A project’s audience is very diverse but if it has a payment option then, obviously, you can divide all the users into two categories: paying and non-paying.
Their behavior in a product often varies not only on the presence or absence of payments but also on other behavioral metrics.
We usually divide paying users into several types (categories) and in this article, we are going to talk about them.
Segmentation based on total payments
Based on the amount of money spent, we can divide all paying users into three conventional types:
We at devtodev have added two more types for detailing - Grand Whales and Grand Dolphins.
Whales are the users who spend large sums of money in the game. They compose a small proportion of all users, but they generate the most revenue.
Dolphins are mid-range spenders and minnows pay the least, and their share in the income is insignificant and out of proportion with their number.
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We can divide users into these types using certain methods. The first one, which we use at devtodev, is quintile allocation, in other words, distributing selection values into several specified parts. To do this, we need to sort all the users in descending order with respect to income, and then take the top 1% (grand whales), then 2 - 10% (whales), 11 - 25% (grand dolphins) and so on.
Read more: Main Metrics. Churn Rate
Here is an example of how you can segment using his method:
Another method of audience segmentation is using your expertise for drawing a border between them. For example, you can decide that users paying $1000 and more are whales, $100 – $999 are dolphins and so on. This method is more simple if you have a good understanding of your application and users.
As we have said earlier, users from different segments often behave differently in the app. For example, whales retention is often higher than in other segments, but they take more time from the installation to the first payment. Nevertheless, this segment brings the most revenue. That’s why it is important to have whales in the product and try to maintain their activity to stop them from leaving the project. And if you want to have whales in the first place, you need to create unique valuable and expensive content for those who can pay large sums of money.
Read more: Main Metrics. Active Users (DAU, WAU, MAU)
Audience segmentation based on the number of payments
The second user segmentation method is based on the number of payments. But here it is even more important to divide users into those who made one payment and those who made repeat payments because the second group often brings good and stable income.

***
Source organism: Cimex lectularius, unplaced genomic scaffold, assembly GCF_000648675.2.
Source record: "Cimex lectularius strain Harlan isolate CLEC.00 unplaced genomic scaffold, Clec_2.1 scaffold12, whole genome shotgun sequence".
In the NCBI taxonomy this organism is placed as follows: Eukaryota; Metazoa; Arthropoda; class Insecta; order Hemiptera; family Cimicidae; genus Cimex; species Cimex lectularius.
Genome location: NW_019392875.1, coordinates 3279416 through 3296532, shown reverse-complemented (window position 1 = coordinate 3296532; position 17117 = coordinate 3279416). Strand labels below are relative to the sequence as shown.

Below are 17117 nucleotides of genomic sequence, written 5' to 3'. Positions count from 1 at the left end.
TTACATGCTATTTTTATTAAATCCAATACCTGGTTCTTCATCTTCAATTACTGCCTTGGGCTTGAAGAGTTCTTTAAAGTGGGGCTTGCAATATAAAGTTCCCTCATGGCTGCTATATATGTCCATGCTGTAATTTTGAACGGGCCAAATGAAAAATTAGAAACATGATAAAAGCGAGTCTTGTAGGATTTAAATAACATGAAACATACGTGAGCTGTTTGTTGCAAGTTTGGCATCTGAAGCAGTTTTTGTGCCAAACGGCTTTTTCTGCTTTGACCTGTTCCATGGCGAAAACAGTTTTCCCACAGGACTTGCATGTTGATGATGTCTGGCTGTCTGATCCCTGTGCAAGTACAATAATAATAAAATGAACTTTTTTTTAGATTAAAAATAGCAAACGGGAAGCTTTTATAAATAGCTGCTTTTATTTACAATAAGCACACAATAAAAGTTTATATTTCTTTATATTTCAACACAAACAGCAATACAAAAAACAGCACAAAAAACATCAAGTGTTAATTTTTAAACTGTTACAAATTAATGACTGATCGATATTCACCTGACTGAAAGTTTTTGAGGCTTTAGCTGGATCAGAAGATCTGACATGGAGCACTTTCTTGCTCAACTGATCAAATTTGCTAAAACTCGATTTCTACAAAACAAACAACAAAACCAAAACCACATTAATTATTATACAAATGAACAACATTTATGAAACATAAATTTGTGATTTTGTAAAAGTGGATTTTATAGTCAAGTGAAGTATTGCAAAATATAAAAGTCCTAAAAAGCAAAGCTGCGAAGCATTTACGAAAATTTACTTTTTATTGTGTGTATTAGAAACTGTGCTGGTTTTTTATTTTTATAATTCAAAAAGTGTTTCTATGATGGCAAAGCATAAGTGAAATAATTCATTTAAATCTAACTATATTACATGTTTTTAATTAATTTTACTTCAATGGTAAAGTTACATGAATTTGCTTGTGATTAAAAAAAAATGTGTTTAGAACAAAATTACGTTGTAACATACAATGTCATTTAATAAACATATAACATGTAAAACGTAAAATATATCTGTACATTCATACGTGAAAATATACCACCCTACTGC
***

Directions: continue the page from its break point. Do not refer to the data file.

You can take a look at the audience from the point of view of payments they made:
Users should crowd in the right bottom corner. It signals that a lot of payments are repeat and large.
Read more: Main Metrics. ROI
Segmentation based on time of payment
Users make their first payment at various times throughout their life in the project. If you know how most people behave, then you can plan promotions on the part of the audience behaving differently.
For example, if most users start paying on the first day after the app installation, you can try to motivate the rest of them to pay from day two.
The audience segmentation on the time of payment focuses on new users (and first payments in general) and points at their conversion speed.
From a report on this metric you may find out that, for example, the vast majority of new users get converted on their first day in the project.
Read more: 25 Things that Analysts Hate
Segmentation based on the time from installation
This segmentation describes the composition of income and makes clear what kind of users bring the largest part of it.
From a report on this metric can find out, for example, that new users compose 2% of the income, but most of it is generated by users who installed the app 6 months ago.
After reading this report you can understand which users bring the most income to your project and what segment causes your income to grow or to fall.
This type of audience segmentation can be useful for planning different changes and experiments for a certain segment and also for new release evaluation: how exactly it influenced this or that user segment. For example, it may happen that new users, who were not familiar with the app earlier, will keep on paying, but those who are in the project for a long time, will become displeased with the changes and this will negatively impact the income from this segment.
Read more: Game Analytics Metrics
Although users who pay and pay a lot are the most valuable, for any game it is important to have all user segments because they together create an ecosystem that is necessary for the existence of the project as a product.